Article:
I'm no Travis Bickle (or Dirty Harry), but sometimes I want to be as tough as the FBI thinks I am. But I'm not. I'm just a little white girl with a couple of tats, some piercings and a Mohawk hiding out in the Miccosukee Embassy, seeking "Sanctuary" from big bad Uncle Sam. The toughest thing about me is my attitude. And the pronunciation of my Seminole name: Holatte-Sutv Turwv. It's supposed to mean "Sky Eyes." That's Nokosee's name for me. It came with our wedding as a gift, so I didn't have much choice. Sky Eyes is okay but sometimes I wish I had a more badass Native American name, you know like, Kokipapi, They-Are-Afraid-of-Her.* That's the name the great Lakota Sioux warrior Crazy Horse gave his daughter. (Spoiler Alert: stop reading if you haven't read Book Two). At least Nokosee and I gave our daughter a semi-badass name: Haalpatee. It's the Muskogee word for "alligator," a thing that killed Nokosee's dad, Busimanolotome Osceola, in our final battle with Uncle Sam deep in the Everglades. We hope his brave spirit came with the name for Hallie, what we call our beautiful little girl for short. And we hope she grows into a fierce heroine who will face down injustice and the destruction of our world like Busimanolotome and Crazy Horse did.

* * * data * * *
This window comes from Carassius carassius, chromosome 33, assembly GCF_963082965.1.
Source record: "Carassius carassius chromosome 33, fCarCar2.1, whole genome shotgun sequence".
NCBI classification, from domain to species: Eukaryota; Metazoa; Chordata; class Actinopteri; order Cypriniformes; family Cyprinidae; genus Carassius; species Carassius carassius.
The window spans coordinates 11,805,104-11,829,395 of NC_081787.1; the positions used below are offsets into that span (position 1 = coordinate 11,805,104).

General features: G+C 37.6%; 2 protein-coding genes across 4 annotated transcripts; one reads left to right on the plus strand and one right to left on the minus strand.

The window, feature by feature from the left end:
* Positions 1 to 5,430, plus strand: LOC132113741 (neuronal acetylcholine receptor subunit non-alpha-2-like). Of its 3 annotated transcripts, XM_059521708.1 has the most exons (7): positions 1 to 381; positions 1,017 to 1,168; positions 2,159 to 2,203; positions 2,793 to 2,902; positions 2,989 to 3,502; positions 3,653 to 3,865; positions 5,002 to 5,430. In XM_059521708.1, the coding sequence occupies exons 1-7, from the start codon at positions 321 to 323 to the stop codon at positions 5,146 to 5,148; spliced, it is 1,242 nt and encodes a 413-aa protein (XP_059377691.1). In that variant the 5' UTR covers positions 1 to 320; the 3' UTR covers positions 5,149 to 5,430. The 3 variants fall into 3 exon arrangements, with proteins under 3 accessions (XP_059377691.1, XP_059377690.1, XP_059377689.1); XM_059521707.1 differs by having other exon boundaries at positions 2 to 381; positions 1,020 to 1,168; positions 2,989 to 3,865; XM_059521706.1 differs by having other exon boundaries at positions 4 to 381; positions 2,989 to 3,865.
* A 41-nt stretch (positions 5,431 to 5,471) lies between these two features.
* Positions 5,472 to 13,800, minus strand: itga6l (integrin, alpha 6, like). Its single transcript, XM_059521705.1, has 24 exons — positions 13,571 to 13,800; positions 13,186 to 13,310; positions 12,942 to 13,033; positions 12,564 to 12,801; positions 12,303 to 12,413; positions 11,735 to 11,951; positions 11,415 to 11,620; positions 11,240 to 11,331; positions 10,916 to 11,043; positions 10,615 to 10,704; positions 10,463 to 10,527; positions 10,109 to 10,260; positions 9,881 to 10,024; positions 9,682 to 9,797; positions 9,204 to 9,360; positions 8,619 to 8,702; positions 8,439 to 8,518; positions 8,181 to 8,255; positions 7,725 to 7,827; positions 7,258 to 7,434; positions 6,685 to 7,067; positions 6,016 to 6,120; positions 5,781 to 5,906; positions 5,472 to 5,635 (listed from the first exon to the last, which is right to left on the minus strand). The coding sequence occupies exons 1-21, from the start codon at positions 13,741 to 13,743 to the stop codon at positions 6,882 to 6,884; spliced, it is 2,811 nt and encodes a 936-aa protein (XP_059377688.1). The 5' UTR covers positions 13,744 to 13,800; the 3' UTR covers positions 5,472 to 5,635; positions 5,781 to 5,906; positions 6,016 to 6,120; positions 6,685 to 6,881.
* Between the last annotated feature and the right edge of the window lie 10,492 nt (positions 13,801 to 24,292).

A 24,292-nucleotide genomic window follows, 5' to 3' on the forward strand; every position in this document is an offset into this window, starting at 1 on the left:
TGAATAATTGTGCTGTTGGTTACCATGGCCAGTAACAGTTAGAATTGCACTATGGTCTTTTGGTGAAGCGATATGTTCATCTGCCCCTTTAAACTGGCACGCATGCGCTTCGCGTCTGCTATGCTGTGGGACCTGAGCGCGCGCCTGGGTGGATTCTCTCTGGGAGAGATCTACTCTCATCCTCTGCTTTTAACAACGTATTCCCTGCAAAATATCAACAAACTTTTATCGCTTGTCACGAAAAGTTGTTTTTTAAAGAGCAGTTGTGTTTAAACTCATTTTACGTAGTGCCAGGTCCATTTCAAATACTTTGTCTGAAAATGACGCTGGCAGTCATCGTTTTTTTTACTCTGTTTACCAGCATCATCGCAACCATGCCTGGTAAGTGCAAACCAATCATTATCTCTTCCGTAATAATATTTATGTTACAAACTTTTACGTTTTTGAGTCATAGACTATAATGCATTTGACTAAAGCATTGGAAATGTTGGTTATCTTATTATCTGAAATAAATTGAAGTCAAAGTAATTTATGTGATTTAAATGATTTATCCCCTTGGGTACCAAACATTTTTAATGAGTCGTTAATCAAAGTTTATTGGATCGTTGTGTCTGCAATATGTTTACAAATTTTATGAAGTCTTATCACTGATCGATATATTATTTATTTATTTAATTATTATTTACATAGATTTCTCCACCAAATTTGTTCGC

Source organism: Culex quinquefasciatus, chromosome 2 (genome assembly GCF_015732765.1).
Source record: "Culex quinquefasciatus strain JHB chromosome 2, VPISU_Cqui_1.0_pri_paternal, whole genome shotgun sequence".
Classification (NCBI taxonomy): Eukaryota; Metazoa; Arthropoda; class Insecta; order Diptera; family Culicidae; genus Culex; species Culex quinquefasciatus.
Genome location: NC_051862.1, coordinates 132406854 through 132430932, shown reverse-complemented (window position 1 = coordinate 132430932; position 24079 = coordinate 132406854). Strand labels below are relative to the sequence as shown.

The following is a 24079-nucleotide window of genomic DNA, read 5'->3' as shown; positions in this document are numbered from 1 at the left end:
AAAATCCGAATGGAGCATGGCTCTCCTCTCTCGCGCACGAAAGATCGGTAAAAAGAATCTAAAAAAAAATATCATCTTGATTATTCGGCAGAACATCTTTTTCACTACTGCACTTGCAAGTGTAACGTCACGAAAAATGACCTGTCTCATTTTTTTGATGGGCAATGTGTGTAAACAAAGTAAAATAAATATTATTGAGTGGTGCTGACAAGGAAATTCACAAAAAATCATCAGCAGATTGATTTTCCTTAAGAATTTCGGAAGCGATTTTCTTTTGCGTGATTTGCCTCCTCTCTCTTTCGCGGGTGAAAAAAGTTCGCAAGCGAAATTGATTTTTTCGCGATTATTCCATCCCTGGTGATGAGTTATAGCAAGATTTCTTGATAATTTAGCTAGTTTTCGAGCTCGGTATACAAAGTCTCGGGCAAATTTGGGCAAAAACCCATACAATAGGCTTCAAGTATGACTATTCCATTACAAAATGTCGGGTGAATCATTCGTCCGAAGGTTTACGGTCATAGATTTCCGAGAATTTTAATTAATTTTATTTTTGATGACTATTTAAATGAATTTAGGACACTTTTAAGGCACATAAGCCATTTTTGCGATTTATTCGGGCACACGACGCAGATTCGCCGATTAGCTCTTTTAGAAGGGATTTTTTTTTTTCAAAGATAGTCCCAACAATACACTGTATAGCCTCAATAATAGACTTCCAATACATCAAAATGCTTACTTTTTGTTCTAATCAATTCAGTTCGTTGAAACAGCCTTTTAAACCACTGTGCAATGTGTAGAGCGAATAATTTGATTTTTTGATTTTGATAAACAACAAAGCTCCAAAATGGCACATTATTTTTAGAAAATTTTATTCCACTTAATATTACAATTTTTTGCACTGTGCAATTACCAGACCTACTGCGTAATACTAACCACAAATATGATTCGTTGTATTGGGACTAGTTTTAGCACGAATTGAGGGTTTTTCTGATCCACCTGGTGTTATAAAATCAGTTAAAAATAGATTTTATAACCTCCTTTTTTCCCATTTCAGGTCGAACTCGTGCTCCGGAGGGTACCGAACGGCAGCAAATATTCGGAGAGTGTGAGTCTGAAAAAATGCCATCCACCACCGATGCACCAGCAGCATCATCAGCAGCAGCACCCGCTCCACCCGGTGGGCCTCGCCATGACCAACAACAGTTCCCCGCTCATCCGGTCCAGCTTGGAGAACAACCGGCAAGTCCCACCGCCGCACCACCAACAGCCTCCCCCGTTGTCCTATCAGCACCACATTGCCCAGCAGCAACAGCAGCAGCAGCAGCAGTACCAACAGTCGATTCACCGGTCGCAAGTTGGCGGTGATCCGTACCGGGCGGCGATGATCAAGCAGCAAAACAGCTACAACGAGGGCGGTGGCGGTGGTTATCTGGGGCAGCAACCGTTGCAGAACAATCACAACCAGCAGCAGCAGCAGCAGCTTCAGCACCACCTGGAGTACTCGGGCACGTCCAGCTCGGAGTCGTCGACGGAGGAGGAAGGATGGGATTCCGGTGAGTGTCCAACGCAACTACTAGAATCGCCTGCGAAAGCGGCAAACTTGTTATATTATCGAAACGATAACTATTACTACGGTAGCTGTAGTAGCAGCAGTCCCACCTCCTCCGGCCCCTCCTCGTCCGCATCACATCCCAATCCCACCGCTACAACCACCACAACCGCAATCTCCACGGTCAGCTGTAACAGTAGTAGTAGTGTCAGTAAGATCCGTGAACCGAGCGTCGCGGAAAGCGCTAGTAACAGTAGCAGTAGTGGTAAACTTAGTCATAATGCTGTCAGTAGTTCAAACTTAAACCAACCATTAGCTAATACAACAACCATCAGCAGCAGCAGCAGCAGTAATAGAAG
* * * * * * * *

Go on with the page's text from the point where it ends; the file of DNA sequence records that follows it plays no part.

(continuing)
*The name was given to Crazy Horse's daughter in honor of an aunt who raised him. The aunt earned that name after beating up her husband. The baby girl, who died when she was only two or three years old in 1873, was Crazy Horse's only child and had nothing to do with the aunt's "bad reputation." As an aside, Crazy Horse doted on the child and mourned her death for many years. To commemorate her passing, he formed the "Last Child Warrior Society," whose members were the younger or youngest children in their families. He selected them for their bravery.